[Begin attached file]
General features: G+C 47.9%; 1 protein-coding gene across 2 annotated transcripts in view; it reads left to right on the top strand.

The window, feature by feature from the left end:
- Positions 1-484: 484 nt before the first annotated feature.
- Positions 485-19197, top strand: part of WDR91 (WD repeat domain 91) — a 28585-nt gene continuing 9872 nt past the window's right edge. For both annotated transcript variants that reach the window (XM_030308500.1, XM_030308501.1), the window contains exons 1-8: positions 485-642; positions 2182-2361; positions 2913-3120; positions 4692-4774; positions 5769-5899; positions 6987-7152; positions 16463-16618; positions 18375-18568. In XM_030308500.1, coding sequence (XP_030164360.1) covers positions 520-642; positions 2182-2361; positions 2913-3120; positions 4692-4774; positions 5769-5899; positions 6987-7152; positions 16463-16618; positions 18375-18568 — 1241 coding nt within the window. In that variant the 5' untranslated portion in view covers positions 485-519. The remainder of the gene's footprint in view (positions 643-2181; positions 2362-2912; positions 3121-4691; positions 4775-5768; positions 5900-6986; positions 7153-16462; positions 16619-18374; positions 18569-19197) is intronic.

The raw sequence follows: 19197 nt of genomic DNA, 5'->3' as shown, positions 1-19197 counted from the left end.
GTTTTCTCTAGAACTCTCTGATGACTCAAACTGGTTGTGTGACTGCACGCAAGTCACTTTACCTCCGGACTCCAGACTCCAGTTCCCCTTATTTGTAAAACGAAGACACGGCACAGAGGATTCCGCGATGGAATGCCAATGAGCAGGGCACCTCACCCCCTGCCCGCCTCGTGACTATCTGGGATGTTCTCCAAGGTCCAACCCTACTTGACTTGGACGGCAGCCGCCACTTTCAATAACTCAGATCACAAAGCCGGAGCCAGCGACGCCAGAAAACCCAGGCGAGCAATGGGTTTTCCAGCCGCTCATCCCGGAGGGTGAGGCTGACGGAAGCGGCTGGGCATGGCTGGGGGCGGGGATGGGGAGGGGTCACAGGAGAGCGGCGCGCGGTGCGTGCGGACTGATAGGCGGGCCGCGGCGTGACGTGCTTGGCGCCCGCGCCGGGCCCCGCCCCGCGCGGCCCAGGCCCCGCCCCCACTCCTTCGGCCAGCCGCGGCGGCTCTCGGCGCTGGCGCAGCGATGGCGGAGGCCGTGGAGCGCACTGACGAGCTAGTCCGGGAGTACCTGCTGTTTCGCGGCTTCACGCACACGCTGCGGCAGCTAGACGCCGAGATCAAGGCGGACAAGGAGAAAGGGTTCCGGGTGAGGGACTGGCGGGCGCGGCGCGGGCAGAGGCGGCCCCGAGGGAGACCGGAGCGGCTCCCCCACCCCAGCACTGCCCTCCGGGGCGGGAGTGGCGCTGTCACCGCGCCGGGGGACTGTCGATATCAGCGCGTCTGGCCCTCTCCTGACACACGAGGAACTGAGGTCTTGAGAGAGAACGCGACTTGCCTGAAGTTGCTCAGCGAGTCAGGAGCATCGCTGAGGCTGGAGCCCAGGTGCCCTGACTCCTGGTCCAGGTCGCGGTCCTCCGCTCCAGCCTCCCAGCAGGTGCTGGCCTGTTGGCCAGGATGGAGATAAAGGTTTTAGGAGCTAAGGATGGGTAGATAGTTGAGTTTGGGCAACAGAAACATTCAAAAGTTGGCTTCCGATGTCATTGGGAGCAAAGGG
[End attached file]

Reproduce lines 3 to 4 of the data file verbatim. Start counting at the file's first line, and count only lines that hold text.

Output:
- Positions 1-484: 484 nt before the first annotated feature.
- Positions 485-19197, top strand: part of WDR91 (WD repeat domain 91) — a 28585-nt gene continuing 9872 nt past the window's right edge. For both annotated transcript variants that reach the window (XM_030308500.1, XM_030308501.1), the window contains exons 1-8: positions 485-642; positions 2182-2361; positions 2913-3120; positions 4692-4774; positions 5769-5899; positions 6987-7152; positions 16463-16618; positions 18375-18568. In XM_030308500.1, coding sequence (XP_030164360.1) covers positions 520-642; positions 2182-2361; positions 2913-3120; positions 4692-4774; positions 5769-5899; positions 6987-7152; positions 16463-16618; positions 18375-18568 — 1241 coding nt within the window. In that variant the 5' untranslated portion in view covers positions 485-519. The remainder of the gene's footprint in view (positions 643-2181; positions 2362-2912; positions 3121-4691; positions 4775-5768; positions 5900-6986; positions 7153-16462; positions 16619-18374; positions 18569-19197) is intronic.